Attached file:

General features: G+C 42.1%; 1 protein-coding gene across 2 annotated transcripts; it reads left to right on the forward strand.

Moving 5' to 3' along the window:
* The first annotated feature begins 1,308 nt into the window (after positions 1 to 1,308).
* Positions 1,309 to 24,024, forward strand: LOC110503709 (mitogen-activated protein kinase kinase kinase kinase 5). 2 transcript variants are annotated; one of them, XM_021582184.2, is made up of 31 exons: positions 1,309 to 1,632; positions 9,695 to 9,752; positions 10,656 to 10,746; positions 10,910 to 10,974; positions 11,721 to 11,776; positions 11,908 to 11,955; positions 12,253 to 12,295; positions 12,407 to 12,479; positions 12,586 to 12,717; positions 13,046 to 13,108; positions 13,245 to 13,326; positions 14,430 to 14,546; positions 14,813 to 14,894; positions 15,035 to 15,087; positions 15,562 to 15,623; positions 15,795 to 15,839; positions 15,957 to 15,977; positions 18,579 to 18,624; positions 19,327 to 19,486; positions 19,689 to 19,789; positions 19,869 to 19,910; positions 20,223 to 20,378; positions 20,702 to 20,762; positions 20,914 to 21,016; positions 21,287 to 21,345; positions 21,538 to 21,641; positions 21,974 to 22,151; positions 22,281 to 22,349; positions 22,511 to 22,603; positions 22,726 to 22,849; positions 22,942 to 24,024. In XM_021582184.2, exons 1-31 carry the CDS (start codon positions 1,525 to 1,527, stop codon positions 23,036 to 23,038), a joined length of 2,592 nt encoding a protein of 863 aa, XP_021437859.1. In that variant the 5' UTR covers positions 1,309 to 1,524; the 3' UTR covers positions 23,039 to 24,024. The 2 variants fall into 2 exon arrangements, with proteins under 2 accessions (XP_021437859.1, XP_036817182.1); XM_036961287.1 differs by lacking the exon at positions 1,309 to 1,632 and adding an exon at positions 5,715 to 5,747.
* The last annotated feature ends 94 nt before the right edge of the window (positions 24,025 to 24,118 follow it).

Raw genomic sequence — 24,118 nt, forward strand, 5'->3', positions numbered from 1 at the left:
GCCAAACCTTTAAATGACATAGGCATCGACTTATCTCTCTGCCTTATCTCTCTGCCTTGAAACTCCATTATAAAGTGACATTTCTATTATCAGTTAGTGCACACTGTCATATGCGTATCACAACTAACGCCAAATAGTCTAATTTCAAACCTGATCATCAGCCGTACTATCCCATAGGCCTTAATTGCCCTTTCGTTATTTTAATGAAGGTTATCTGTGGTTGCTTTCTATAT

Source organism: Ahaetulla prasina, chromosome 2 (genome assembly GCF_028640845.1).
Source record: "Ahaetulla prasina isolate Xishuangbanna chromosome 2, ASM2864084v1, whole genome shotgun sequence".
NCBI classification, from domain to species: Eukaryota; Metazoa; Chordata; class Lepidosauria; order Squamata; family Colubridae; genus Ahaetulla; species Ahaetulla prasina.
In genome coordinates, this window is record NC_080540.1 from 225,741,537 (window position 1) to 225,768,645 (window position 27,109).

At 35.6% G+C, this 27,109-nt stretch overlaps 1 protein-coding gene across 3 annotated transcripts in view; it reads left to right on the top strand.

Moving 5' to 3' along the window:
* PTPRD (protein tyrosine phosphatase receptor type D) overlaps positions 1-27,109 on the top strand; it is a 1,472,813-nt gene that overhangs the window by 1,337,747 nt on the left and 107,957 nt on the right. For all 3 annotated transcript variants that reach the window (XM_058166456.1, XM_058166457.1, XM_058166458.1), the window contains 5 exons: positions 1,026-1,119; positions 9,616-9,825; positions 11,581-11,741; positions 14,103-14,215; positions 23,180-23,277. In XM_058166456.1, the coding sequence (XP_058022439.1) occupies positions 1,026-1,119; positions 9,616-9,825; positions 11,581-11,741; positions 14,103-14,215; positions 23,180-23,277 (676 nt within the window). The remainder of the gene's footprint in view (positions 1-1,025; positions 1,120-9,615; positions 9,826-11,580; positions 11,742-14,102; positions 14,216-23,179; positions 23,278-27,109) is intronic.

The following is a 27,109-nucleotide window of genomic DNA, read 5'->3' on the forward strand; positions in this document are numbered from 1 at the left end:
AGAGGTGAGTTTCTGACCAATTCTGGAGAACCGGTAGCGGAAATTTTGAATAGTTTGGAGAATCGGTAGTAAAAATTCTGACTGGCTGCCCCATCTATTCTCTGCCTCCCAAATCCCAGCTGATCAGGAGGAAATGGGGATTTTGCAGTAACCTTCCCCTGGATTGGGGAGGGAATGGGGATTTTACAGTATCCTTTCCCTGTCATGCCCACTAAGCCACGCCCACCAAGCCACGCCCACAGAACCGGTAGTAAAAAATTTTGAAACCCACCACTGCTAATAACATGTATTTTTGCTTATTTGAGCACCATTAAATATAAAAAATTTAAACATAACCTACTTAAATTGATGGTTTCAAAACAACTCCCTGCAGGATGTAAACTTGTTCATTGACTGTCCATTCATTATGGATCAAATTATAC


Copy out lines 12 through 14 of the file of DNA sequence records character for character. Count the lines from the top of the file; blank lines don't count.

At 35.6% G+C, this 27,109-nt stretch overlaps 1 protein-coding gene across 3 annotated transcripts in view; it reads left to right on the top strand.

Moving 5' to 3' along the window:
* PTPRD (protein tyrosine phosphatase receptor type D) overlaps positions 1-27,109 on the top strand; it is a 1,472,813-nt gene that overhangs the window by 1,337,747 nt on the left and 107,957 nt on the right. For all 3 annotated transcript variants that reach the window (XM_058166456.1, XM_058166457.1, XM_058166458.1), the window contains 5 exons: positions 1,026-1,119; positions 9,616-9,825; positions 11,581-11,741; positions 14,103-14,215; positions 23,180-23,277. In XM_058166456.1, the coding sequence (XP_058022439.1) occupies positions 1,026-1,119; positions 9,616-9,825; positions 11,581-11,741; positions 14,103-14,215; positions 23,180-23,277 (676 nt within the window). The remainder of the gene's footprint in view (positions 1-1,025; positions 1,120-9,615; positions 9,826-11,580; positions 11,742-14,102; positions 14,216-23,179; positions 23,278-27,109) is intronic.